human liver

“In the days of Gudea the phrase “liver inspection” had acquired the technical sense of divining the future whereby that ruler determined the favourable moment for laying the foundations of a sacred edifice to his god Ningursu. Still earlier than Gudea, we find Sargon and Naram-Sin consulting a sheep’s liver before starting on a military expedition, before giving battle, on the occasion of an internal revolt, and before undertaking building operations. The evidence of the continuous employment of this method of divination is almost uninterrupted down to the end of the neo-Babylonian monarchy. We have tablets from the period of the first dynasty of Babylon and from the Kassite period, giving the results of examinations of the liver undertaken by the priests in connection with some important enterprise. These were forwarded to the rulers as official reports, accompanied not infrequently by illustrative drawings. A large number of such reports have come down to us from the Assyrian period which show that livers were consulted at the instance of the kings before treaties were made, before dispatching emissaries, before appointing officials to important posts, as well as in cases of illness of the king, of the king’s mother, or of any member of the royal household.” <>

Images of Mesopotamian Divination include: 1) Drawing of Sheep’s Liver with Latin and Babylonian Terms for Chief Part; 2) Omen School—Tablet from Ashurbanapal’s Library, showing Finger-shaped Appendix to Upper Lobe of Liver. Jastrow said: A Clay Model of Sheep’s Liver now in the British Museum is a model of a sheep’s liver, used as an object of instruction in hepatoscopy in some temple school. The chief parts of the liver are shown. The object is covered with inscriptions which give the prognostications derived from signs on the liver, each prognostication referring to some sign near the part of the liver where the words stand. The characters point to the time of Hammurabi (c. 2000 b.c) as the date of the model.” <>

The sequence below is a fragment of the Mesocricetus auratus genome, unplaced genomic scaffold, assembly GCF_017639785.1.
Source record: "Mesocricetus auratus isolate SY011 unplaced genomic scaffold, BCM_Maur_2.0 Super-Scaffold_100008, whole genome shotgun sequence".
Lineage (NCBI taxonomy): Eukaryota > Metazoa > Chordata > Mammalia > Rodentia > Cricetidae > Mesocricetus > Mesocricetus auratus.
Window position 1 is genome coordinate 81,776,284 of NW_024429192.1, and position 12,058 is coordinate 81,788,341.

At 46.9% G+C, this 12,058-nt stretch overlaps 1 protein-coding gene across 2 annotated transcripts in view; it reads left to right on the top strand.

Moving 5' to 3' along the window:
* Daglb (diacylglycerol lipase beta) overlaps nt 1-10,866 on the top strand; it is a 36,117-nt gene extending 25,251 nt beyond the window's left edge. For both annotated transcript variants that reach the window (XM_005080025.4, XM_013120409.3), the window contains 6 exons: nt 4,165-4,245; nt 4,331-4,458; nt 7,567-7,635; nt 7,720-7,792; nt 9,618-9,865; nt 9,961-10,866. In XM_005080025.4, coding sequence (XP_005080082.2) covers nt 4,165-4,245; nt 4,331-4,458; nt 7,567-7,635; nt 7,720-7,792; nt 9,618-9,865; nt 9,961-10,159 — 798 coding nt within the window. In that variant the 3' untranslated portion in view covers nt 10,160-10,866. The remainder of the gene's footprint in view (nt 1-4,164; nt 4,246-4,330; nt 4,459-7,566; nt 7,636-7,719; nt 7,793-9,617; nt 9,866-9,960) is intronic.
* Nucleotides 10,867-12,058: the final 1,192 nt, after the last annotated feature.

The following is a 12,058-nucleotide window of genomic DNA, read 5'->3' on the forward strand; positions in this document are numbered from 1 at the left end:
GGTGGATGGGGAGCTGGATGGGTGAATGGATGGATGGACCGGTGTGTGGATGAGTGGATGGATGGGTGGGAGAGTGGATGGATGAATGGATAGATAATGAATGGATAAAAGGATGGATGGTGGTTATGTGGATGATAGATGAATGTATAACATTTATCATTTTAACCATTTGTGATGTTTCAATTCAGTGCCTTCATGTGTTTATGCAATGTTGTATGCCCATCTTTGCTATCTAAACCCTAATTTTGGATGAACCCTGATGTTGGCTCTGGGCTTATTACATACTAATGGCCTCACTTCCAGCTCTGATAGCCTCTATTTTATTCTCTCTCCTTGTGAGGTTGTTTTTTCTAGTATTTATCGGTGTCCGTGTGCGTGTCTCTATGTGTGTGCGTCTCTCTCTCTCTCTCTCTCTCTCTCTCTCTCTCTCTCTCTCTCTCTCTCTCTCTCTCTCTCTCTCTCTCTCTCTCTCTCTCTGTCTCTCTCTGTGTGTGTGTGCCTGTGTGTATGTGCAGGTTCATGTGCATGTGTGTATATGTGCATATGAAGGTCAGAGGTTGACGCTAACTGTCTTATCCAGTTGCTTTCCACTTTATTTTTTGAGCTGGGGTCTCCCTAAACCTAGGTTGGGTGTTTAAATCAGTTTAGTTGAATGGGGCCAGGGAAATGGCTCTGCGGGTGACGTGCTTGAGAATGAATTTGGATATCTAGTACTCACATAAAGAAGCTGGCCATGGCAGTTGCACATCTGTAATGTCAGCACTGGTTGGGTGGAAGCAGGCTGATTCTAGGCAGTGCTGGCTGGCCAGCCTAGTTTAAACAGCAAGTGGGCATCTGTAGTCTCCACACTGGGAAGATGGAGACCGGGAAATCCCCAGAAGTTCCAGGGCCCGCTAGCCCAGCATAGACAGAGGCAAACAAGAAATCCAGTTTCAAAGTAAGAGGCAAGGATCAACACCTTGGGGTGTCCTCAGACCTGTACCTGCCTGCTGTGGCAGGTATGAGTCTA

Liver Divination Ritual

Morris Jastrow said: “In the course of time there grew up also in connection with the inspection of livers an elaborate ceremonial. The officiating bârû had to wash and anoint himself in order to be ritually “pure” before approaching the gods. Special garments were donned for the ceremony. A prayer was offered to Shamash, or to Shamash and Adad, who were addressed as “lords of divination,” and in their names the inspection was invariably made. The question to which an answer was desired was specifically stated,— whether, or not, within the next one hundred days the enemy would advance to an attack; whether or not the sick person would recover; whether or not a treaty should be made; whether or not an official would be faithful to his charge, and the like. The sacrificial sheep had to be acceptable to the gods of the divination. It must be without blemish, and care had to be taken that in slaughtering it and in the examination of the liver no smallest misstep or error whatever should be made, else the entire rite would be vitiated. Prayers were offered for divine assistance to avoid all such errors. Then the examination was made, the signs all noted, and the conclusion drawn. A single inspection, it would appear, was regarded as conclusive if all the signs or a majority of them at least were favourable. If all the signs were unfavourable or so considerable a number as to leave doubtful the purpose and will of the gods, a second sheep was offered and the entire ceremony repeated, and if this, too, proved unfavourable, a third and final attempt would be made. [Source: Morris Jastrow, Lectures more than ten years after publishing his book “Aspects of Religious Belief and Practice in Babylonia and Assyria” 1911 <>]